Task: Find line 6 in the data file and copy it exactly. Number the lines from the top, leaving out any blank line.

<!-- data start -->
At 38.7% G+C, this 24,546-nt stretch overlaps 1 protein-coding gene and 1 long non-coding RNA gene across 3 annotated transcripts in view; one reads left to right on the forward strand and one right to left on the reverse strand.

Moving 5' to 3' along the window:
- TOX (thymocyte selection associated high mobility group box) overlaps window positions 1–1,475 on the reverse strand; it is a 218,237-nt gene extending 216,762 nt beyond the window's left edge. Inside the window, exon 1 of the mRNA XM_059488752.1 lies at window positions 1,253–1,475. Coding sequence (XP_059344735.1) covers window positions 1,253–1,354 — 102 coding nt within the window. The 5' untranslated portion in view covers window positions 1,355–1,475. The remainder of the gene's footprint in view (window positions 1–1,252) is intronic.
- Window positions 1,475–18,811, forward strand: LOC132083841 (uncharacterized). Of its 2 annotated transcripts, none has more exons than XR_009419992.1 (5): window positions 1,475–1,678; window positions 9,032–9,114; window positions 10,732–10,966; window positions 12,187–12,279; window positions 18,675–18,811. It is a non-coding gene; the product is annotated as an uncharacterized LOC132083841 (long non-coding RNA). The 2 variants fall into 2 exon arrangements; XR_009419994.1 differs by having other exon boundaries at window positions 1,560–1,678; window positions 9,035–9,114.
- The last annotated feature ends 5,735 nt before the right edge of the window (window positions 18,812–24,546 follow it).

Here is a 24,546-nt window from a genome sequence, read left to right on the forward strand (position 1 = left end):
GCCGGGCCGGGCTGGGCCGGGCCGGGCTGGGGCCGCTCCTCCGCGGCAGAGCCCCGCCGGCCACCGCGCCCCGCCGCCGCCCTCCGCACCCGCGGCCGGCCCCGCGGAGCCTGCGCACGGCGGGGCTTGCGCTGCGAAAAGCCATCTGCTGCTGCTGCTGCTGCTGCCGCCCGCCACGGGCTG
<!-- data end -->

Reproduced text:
Here is a 24,546-nt window from a genome sequence, read left to right on the forward strand (position 1 = left end):